Continuing on from my latest series of blogs regarding HMRC and their greater powers to tackle tax avoidance a recent House of Lords Report on HMRC’s powers to tackle tax avoidance makes interesting reading.
This is particularly relevant to insolvency because sometimes people are unable to repay the liabilities owed to HMRC in full. One solution for people is to put forward an Individual Voluntary Arrangement proposal or IVA.
HMRC have issued published guidance on the criteria that need to be met for them to consider an IVA Proposal. One issue that HMRC require is that if tax evasion has taken place then they will require an IVA to offer payment in full to the creditors as a whole.
It should be noted that evasion and avoidance are too very different things.
However, where IVA’s have been put forward in response to demands under tax avoidance schemes, in an Interview with The Insolvency Practitioners Association in 2016, HMRC made clear that if an Accelerated Payment Notices, or APN, had been issued then they would expect payment in full.
From recent experiences HMRC are requiring liabilities in respect of tax avoidance, not only evasion, to be paid in full, even as part of an IVA Proposal.
This has left a lot of debtors stuck between a rock and hard place. They are unable to effectively deal with their debts though an IVA, and are forced to live under the threat of bankruptcy proceedings.
HMRC’s dealings in these situations has currently been reviewed by the Lords Committee.
Forsyth of Drumlean, chairman of the committee, said: "HMRC is right to tackle tax evasion and aggressive tax avoidance. However, a careful balance must be struck between clamping down and treating taxpayers fairly.
The Committee was looking in particular at the Loan Charge Scheme which is going to come into effect in April 2019.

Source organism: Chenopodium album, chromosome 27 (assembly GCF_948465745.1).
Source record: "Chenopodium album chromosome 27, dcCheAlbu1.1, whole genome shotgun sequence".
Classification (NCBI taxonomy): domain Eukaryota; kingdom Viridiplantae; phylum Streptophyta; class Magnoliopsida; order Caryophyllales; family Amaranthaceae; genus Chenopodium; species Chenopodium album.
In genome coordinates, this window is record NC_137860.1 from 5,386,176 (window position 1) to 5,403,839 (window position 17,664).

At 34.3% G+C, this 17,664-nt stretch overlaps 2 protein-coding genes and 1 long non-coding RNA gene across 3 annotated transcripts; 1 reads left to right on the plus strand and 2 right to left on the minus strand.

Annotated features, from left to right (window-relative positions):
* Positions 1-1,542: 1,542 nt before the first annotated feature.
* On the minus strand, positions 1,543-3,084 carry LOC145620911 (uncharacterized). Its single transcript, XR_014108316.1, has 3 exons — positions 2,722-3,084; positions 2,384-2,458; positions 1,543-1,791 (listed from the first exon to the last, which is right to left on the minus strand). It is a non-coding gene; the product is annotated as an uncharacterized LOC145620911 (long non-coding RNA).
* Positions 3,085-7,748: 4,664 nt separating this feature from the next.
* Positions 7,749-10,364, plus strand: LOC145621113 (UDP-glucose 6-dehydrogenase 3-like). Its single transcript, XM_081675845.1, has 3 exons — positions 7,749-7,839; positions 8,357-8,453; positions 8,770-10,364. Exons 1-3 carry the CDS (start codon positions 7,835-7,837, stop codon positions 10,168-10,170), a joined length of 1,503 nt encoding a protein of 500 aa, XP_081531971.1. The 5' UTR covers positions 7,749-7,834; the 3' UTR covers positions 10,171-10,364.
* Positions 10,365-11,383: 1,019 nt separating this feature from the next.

A Government spokesperson responded: "We've taken unprecedented action to crack down on avoidance and evasion, making sure people pay their fair share of tax and securing funding for our vital public services.
"Parliament has given HMRC powers it needs to tackle businesses and individuals who do not pay their fair share, and it uses them responsibly and subject to appropriate checks and balances.
"On the loan charge in particular, it is important to bear in mind that disguised remuneration schemes are aggressive tax avoidance structures that allowed some people to avoid the taxes that Parliament requires them to pay."
While it is self-evidently right HMRC should take steps to clamp down on tax avoidance, it is my opinion that a commercial view needs to be taken if the debtor is insolvent.
At the end of the day a key mantra in insolvency is that, “you can only have that which is there”. At the end of the day if the Debtor cannot afford to pay all their debts in full, then creditors as a whole must look at the best result that can be achieved in the circumstances.
HMRC have only recently been given these powers to tackle aggressive tax avoidance and the situation we are finding ourselves in within the Insolvency profession is very current, and I hope that over the next six to twelve months HMRC’s will begin to look at tax avoidance schemes in an insolvency situation more pragmatically and commercially.
If you have been involved with tax avoidance schemes and are coming under pressure from HMRC and do not have the funds to settle their claim in full and wish to have a free meeting to discuss your situation please either email on firstname.lastname@example.org or telephone on 01326 340 579.